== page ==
The old shellbacks who’ve been yearning for a ‘real’ Hobart certainly got their wish.
As dawn breaks after a long, hard night slogging into steep seas and Southerly wind up to 30 knots around 20 yachts – more than a fifth of the fleet – have already quit.
Among those early withdrawals was Eora (pictured here), the newly-imported Lombard Class 40 that had been leading the two-handed division by an impressive margin. Her backstay failed.
But the most common cause of retirement was mainsail damage. It seems that some of the stiff, hi-tech carbon sails have struggled to cope with the shock loads of constant heavy pounding at sea.
Three of the fancied TP52s are among those already returning to Sydney.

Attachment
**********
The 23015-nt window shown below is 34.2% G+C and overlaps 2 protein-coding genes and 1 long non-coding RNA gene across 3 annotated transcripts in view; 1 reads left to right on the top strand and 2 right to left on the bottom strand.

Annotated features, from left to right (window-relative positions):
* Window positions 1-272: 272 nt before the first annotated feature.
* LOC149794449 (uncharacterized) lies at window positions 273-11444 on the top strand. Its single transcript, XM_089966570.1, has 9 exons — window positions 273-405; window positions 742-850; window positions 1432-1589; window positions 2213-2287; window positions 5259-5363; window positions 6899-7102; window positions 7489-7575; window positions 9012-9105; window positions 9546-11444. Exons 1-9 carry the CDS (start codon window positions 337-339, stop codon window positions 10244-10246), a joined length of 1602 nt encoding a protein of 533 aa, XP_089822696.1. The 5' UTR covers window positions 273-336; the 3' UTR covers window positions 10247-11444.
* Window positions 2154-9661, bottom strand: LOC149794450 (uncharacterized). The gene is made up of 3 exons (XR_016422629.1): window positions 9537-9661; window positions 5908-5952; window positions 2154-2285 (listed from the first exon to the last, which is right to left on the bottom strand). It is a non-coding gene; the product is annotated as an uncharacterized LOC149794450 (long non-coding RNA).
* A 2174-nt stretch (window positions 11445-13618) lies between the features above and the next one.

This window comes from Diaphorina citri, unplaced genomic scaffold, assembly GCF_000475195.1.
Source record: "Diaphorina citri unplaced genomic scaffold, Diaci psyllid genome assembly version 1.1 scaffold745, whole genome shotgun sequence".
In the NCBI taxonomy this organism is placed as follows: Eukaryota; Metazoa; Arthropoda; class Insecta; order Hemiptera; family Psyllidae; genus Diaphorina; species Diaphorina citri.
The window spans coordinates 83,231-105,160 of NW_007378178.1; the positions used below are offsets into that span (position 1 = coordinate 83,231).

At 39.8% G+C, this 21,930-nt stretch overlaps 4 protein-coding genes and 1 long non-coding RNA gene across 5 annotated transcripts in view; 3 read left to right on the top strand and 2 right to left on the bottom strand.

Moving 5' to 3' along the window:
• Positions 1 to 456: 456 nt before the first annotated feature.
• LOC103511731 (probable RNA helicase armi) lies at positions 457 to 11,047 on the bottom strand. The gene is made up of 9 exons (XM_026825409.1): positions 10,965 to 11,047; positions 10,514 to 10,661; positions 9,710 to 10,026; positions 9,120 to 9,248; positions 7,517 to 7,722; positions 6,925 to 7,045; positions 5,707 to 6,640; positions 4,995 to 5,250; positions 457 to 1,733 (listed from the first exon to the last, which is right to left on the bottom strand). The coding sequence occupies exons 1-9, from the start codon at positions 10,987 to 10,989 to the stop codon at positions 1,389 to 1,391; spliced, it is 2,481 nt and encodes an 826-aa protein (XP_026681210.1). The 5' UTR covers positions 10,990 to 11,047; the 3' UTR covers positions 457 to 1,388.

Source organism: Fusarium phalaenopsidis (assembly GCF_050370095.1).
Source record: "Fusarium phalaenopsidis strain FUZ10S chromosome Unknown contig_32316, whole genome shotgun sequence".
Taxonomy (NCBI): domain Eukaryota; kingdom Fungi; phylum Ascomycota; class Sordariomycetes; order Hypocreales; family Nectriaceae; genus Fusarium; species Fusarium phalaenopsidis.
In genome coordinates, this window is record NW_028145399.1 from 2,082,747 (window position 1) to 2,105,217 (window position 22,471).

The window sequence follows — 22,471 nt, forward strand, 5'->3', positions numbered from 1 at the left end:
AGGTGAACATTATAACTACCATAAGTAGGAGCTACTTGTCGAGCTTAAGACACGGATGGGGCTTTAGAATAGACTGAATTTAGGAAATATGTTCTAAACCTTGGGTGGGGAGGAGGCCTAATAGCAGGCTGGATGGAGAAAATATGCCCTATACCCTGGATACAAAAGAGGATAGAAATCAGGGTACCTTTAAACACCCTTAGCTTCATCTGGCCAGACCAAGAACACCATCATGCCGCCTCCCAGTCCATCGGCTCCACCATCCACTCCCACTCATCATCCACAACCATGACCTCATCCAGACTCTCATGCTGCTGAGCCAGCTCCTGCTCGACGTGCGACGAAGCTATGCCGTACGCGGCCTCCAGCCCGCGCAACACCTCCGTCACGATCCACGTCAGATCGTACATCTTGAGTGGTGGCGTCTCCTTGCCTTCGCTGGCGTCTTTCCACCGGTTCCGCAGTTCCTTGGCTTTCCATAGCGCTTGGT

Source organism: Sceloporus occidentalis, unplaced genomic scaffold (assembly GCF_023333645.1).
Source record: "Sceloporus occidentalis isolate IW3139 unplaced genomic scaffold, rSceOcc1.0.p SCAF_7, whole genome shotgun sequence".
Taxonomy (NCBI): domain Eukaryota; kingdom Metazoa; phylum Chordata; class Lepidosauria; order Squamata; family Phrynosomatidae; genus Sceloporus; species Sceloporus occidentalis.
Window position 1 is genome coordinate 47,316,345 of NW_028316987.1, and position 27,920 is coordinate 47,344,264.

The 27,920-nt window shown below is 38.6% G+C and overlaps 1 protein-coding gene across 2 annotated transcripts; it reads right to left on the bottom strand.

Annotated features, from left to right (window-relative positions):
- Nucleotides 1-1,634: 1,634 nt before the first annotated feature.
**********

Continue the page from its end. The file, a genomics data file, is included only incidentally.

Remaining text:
Up front, Black Jack is marginally ahead having opted for an inshore track tacking down the rhumbline. Scallywag is almost abeam but further out to sea, possibly banking on assistance from the South-running current. The position of early line-honours leader Law Connect is estimated to be further back but they failed to report their lat/long at the last radio sked.
The tough conditions have forced the larger boats to reduce speed. It is still very early in the 628nm-mile race but those conditions have now given some of the well-sailed smaller veteran yachts an advantage on handicap.
Current leader on both IRC and ORCi is the 2005 DK46 Khaleesi.
– anarchist David